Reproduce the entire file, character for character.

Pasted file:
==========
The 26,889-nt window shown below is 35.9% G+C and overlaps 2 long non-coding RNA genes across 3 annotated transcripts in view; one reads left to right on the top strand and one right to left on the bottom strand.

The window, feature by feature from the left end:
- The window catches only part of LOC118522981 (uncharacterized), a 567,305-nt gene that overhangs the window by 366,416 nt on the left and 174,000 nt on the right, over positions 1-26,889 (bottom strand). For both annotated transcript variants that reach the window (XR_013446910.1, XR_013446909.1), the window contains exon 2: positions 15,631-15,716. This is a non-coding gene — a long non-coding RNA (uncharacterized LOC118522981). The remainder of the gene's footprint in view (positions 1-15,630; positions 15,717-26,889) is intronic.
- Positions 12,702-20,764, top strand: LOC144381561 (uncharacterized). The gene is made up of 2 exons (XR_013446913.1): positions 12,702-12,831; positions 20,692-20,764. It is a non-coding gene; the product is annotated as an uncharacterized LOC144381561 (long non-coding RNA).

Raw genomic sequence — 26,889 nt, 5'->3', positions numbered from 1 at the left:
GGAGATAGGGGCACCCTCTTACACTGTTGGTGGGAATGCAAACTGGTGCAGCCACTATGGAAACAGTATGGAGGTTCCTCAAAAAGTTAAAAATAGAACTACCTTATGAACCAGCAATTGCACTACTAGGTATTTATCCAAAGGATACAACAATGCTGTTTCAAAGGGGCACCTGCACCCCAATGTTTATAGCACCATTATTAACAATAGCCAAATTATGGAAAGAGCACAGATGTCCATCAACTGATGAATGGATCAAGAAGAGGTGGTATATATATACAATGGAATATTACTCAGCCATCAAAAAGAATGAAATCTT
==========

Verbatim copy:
The 26,889-nt window shown below is 35.9% G+C and overlaps 2 long non-coding RNA genes across 3 annotated transcripts in view; one reads left to right on the top strand and one right to left on the bottom strand.

The window, feature by feature from the left end:
- The window catches only part of LOC118522981 (uncharacterized), a 567,305-nt gene that overhangs the window by 366,416 nt on the left and 174,000 nt on the right, over positions 1-26,889 (bottom strand). For both annotated transcript variants that reach the window (XR_013446910.1, XR_013446909.1), the window contains exon 2: positions 15,631-15,716. This is a non-coding gene — a long non-coding RNA (uncharacterized LOC118522981). The remainder of the gene's footprint in view (positions 1-15,630; positions 15,717-26,889) is intronic.
- Positions 12,702-20,764, top strand: LOC144381561 (uncharacterized). The gene is made up of 2 exons (XR_013446913.1): positions 12,702-12,831; positions 20,692-20,764. It is a non-coding gene; the product is annotated as an uncharacterized LOC144381561 (long non-coding RNA).

Raw genomic sequence — 26,889 nt, 5'->3', positions numbered from 1 at the left:
GGAGATAGGGGCACCCTCTTACACTGTTGGTGGGAATGCAAACTGGTGCAGCCACTATGGAAACAGTATGGAGGTTCCTCAAAAAGTTAAAAATAGAACTACCTTATGAACCAGCAATTGCACTACTAGGTATTTATCCAAAGGATACAACAATGCTGTTTCAAAGGGGCACCTGCACCCCAATGTTTATAGCACCATTATTAACAATAGCCAAATTATGGAAAGAGCACAGATGTCCATCAACTGATGAATGGATCAAGAAGAGGTGGTATATATATACAATGGAATATTACTCAGCCATCAAAAAGAATGAAATCTT